Symptoms of Gluten Intolerance: Learning to Listen to Your Body

There are SO many varying views of whether or not gluten is bad for you.  Some research claims it’s all in our heads, while others prove it can have serious side effects on up to 30% of the American population!

We need to be careful who we listen to, truly read the research, and test for ourselves to see if we have any symptoms of gluten intolerance. 

So what is the truth about gluten?  The best thing to do in this case is look at the research ourselves and determine what’s fact and what is fiction. 

Is the research showing correlation or causationHow many people were in the trial?  Was the trial randomized or controlledHow long did the trial last? 

All of these make a huge impact in the overall findings.

The real proof (that no one can argue with) is in how we feel when we perform our own n=1 test by removing gluten from our own diet for 30-60 days. 

You may be able to argue with the conclusion or methods of research in a trial, but you can’t argue with how your body feels when you test it for yourself.

Symptoms of gluten intolerance: so what is gluten?

Simply speaking, gluten is a protein found in wheat, barley, and rye.   And for many people, it is the cause of a lot of harm in their body. 

As Diane Sanfilippo put it in her New York Times Best Seller, Practical Paleo, “if it has to pass through a factory before it is edible for you, reconsider whether or not it is actually food.  More likely, it is an ‘edible product’ or ‘food-like-substance.'” 

And guess what?  She is absolutely right! 

You will not find gluten in any whole, unprocessed foods.  Therefore, gluten is NOT a real food (or even IN real food, for that matter).

Where is gluten found?

Gluten is found in the majority of processed foods.  Since it carries elasticity properties and helps hold flours and other ingredients together (and because it is a cheap and easy crop to farm), modern industrialization has been using it for practically everything from sauces to crackers to cakes.  Here is a list of some of the most common gluten-containing foods (some might surprise you…!):

  • bread
  • cereal
  • chip varieties, including pretzels
  • cookies
  • couscous
  • crackers
  • frozen dinners
  • granola
  • ice cream
  • malt
  • many medications and vitamins
  • orzo
  • panko
  • pasta
  • pastries
  • many packaged goods
  • snack bars
  • soy sauce
  • spice mixes
printable cheatsheet

Real Food Guide

Get started on your healthy journey easier and faster with this free guide!

Who should avoid gluten?

Honestly?  Pretty much everyone.  It’s not a whole food and was never meant to be consumed by humans.  It also causes a countless amount of health issues. 

However, you should decide for yourself and this article with help you do just that. That said, there are certain people who  should avoid gluten like their health depends on it – because it does!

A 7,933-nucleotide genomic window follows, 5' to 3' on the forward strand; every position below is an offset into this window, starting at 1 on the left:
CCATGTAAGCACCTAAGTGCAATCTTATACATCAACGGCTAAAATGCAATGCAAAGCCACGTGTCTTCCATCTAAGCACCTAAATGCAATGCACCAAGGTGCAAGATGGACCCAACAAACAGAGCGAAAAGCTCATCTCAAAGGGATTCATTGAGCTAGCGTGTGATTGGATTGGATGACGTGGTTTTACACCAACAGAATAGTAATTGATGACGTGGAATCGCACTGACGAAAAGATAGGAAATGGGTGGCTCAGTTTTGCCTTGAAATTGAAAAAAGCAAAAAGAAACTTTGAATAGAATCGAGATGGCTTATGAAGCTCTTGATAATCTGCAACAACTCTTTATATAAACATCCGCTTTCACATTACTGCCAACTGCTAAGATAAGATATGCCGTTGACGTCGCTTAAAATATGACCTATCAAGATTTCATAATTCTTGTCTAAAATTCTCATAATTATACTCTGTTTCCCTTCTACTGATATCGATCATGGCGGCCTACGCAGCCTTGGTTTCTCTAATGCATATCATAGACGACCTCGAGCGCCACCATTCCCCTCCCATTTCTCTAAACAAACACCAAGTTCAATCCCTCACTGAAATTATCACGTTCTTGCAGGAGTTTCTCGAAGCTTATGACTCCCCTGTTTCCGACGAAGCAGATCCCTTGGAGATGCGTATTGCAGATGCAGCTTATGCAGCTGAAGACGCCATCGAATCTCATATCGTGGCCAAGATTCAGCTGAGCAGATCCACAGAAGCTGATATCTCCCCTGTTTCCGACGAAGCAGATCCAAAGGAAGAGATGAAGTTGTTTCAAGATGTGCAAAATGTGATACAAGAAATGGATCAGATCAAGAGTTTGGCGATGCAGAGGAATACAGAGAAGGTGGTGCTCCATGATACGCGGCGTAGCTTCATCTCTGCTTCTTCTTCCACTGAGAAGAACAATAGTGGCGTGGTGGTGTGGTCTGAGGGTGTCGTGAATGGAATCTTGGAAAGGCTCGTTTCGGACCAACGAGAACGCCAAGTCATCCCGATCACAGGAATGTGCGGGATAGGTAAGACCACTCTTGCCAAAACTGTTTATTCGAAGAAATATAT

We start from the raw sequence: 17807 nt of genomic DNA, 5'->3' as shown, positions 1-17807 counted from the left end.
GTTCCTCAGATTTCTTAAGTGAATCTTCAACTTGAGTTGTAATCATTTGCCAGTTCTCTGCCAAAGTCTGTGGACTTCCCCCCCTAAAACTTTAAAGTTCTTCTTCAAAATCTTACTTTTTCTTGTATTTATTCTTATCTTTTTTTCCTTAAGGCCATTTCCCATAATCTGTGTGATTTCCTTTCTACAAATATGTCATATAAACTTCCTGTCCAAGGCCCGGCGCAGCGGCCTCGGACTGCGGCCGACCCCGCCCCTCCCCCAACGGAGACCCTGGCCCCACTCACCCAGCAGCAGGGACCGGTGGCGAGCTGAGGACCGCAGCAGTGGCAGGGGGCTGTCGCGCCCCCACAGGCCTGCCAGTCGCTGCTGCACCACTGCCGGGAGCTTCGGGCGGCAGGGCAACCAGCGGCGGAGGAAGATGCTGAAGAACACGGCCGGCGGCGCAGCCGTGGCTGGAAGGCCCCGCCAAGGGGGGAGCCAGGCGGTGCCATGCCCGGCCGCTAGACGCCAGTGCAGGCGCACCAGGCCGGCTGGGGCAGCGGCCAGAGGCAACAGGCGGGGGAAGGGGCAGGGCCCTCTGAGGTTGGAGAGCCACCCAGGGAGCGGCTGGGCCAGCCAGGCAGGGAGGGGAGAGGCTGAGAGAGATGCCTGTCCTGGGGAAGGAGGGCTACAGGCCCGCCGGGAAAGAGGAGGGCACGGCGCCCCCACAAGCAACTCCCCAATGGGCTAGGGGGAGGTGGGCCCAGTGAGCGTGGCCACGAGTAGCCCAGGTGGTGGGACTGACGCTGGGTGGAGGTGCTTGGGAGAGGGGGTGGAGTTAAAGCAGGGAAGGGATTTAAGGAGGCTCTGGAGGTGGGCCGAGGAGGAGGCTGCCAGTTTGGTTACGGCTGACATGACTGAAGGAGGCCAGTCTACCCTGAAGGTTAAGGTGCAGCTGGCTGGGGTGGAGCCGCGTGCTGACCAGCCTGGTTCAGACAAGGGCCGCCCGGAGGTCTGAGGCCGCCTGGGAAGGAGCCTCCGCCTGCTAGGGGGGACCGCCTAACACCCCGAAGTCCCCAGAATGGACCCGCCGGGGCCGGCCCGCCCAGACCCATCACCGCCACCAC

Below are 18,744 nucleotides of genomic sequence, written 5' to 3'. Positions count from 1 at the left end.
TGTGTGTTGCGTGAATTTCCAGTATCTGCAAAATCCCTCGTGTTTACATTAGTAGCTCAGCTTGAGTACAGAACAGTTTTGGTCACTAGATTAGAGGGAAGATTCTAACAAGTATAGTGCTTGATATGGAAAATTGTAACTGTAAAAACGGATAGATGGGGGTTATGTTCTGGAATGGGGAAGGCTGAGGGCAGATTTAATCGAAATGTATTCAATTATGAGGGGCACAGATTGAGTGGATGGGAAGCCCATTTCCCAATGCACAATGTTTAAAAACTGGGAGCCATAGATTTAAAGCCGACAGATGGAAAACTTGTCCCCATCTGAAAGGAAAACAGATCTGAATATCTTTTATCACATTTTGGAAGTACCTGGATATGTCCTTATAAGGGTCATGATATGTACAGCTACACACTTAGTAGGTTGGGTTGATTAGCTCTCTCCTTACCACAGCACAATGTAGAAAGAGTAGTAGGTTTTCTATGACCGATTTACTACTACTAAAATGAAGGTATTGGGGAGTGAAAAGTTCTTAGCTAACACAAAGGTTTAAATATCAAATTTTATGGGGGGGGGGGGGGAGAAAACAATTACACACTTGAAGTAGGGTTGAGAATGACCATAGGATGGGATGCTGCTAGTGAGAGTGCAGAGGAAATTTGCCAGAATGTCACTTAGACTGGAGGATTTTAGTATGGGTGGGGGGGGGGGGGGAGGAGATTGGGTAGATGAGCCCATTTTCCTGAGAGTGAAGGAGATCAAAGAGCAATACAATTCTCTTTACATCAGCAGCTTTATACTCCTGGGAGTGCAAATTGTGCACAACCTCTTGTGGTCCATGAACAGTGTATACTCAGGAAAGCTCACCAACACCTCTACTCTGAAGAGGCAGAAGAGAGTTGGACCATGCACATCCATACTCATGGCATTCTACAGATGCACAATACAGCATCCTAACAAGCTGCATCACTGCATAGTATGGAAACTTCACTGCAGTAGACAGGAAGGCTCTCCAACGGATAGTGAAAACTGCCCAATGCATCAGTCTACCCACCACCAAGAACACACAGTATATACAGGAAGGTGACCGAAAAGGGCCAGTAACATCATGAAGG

There are 3 types of gluten sensitivities:

  1. Celiac (auto-immune condition)
  2. Gluten allergy (allergic to gluten and/or wheat as one would be allergic to peanuts or alike)
  3. Gluten-intolerance (consumption of gluten causes side effects)

There aren’t too many celiacs or individuals who are completely allergic to gluten, but a recent study has proven that up to 30% of Americans have a gluten-intolerance whether they realize it or not!  That’s nearly 1/3 of all Americans!  And most people don’t even know it.  Crazy…! 

Even if you don’t think you have a gluten-intolerance, doing an elimination diet for 30-60 days just to see how you feel can be very beneficial to your health. 

After the 30-60 days are up, one would reintroduce gluten back into the diet and note any changes in  mood, digestion, memory, aches, bloating and the like.  Most people are surprised about what they find out!

Symptoms of gluten intolerance

As stated above, having a gluten (or wheat) allergy or celiac disease is completely different from having a gluten intolerance.  Not every has an allergy or autoimmune reaction to gluten, but many people do have an intolerance to gluten whether they know it or not. 

This is because our bodies were not created to break down gluten!  Gluten hurts the lining of our gut (which I will cover in another post) and causes inflammation and other health problems.

This is not an all-exclusive list of the range of symptoms people can have when they consume gluten, but Chris Kresser lists some of the more serious ones in his article When Gluten is Not a Fad:

  • Attention deficit hyperactivity disorder
  • Ataxia
  • Type 1 diabetes
  • Autism spectrum disorders
  • Endometriosis
  • Insulin resistance
  • Inflammation

I would also like to add the following more common symptoms:

  • Upper respiratory/sinus infections
  • Bloating
  • Gas and indigestion
  • Headaches and migraines
  • Leaky gut
  • Acne
  • Brain fog
  • Weight loss resistance
  • Gut flora imbalance

As stated above, these are only some of the symptoms that occur with gluten-intolerance.  But there are so many more!

Wrapping it up: gluten and the gut

70% of our immune system is in the gut, so it is super important that we heal our guts!  I wrote a second part on this topic that deals with the impact that gluten has on the gut. 

Read it here: The Effects of Gluten on the Gut and What It Can Do to Your Body

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